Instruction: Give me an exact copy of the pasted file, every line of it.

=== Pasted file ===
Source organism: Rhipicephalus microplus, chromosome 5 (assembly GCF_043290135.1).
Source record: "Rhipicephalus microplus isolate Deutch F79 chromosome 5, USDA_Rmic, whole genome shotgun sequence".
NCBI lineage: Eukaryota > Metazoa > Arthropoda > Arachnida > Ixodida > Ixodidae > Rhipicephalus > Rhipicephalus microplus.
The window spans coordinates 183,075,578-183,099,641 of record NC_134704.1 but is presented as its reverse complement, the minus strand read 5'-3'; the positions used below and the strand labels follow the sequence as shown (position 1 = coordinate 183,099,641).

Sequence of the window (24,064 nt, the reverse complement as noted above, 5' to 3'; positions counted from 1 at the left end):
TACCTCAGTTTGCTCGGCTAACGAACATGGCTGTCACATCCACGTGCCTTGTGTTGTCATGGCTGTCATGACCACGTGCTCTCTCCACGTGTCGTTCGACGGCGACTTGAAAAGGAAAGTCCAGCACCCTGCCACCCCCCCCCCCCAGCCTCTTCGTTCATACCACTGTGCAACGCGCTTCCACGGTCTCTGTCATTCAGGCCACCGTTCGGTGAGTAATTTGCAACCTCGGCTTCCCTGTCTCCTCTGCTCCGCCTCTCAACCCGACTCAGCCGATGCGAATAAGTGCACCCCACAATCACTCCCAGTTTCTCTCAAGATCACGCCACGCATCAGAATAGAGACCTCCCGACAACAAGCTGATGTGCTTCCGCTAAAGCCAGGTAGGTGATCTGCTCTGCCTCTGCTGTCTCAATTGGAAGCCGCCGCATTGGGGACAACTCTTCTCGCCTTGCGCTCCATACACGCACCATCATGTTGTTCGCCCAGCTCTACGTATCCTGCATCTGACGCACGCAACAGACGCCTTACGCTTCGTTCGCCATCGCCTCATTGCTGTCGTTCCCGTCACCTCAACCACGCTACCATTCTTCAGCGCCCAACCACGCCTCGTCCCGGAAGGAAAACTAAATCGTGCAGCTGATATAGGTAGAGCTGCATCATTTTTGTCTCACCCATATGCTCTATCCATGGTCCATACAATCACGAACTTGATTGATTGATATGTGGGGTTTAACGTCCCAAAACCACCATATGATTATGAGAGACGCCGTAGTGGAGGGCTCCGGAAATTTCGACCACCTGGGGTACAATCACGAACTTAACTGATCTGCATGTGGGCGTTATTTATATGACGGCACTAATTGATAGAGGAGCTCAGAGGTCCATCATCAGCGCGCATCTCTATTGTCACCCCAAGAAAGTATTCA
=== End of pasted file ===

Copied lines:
Source organism: Rhipicephalus microplus, chromosome 5 (assembly GCF_043290135.1).
Source record: "Rhipicephalus microplus isolate Deutch F79 chromosome 5, USDA_Rmic, whole genome shotgun sequence".
NCBI lineage: Eukaryota > Metazoa > Arthropoda > Arachnida > Ixodida > Ixodidae > Rhipicephalus > Rhipicephalus microplus.
The window spans coordinates 183,075,578-183,099,641 of record NC_134704.1 but is presented as its reverse complement, the minus strand read 5'-3'; the positions used below and the strand labels follow the sequence as shown (position 1 = coordinate 183,099,641).

Sequence of the window (24,064 nt, the reverse complement as noted above, 5' to 3'; positions counted from 1 at the left end):
TACCTCAGTTTGCTCGGCTAACGAACATGGCTGTCACATCCACGTGCCTTGTGTTGTCATGGCTGTCATGACCACGTGCTCTCTCCACGTGTCGTTCGACGGCGACTTGAAAAGGAAAGTCCAGCACCCTGCCACCCCCCCCCCCCAGCCTCTTCGTTCATACCACTGTGCAACGCGCTTCCACGGTCTCTGTCATTCAGGCCACCGTTCGGTGAGTAATTTGCAACCTCGGCTTCCCTGTCTCCTCTGCTCCGCCTCTCAACCCGACTCAGCCGATGCGAATAAGTGCACCCCACAATCACTCCCAGTTTCTCTCAAGATCACGCCACGCATCAGAATAGAGACCTCCCGACAACAAGCTGATGTGCTTCCGCTAAAGCCAGGTAGGTGATCTGCTCTGCCTCTGCTGTCTCAATTGGAAGCCGCCGCATTGGGGACAACTCTTCTCGCCTTGCGCTCCATACACGCACCATCATGTTGTTCGCCCAGCTCTACGTATCCTGCATCTGACGCACGCAACAGACGCCTTACGCTTCGTTCGCCATCGCCTCATTGCTGTCGTTCCCGTCACCTCAACCACGCTACCATTCTTCAGCGCCCAACCACGCCTCGTCCCGGAAGGAAAACTAAATCGTGCAGCTGATATAGGTAGAGCTGCATCATTTTTGTCTCACCCATATGCTCTATCCATGGTCCATACAATCACGAACTTGATTGATTGATATGTGGGGTTTAACGTCCCAAAACCACCATATGATTATGAGAGACGCCGTAGTGGAGGGCTCCGGAAATTTCGACCACCTGGGGTACAATCACGAACTTAACTGATCTGCATGTGGGCGTTATTTATATGACGGCACTAATTGATAGAGGAGCTCAGAGGTCCATCATCAGCGCGCATCTCTATTGTCACCCCAAGAAAGTATTCA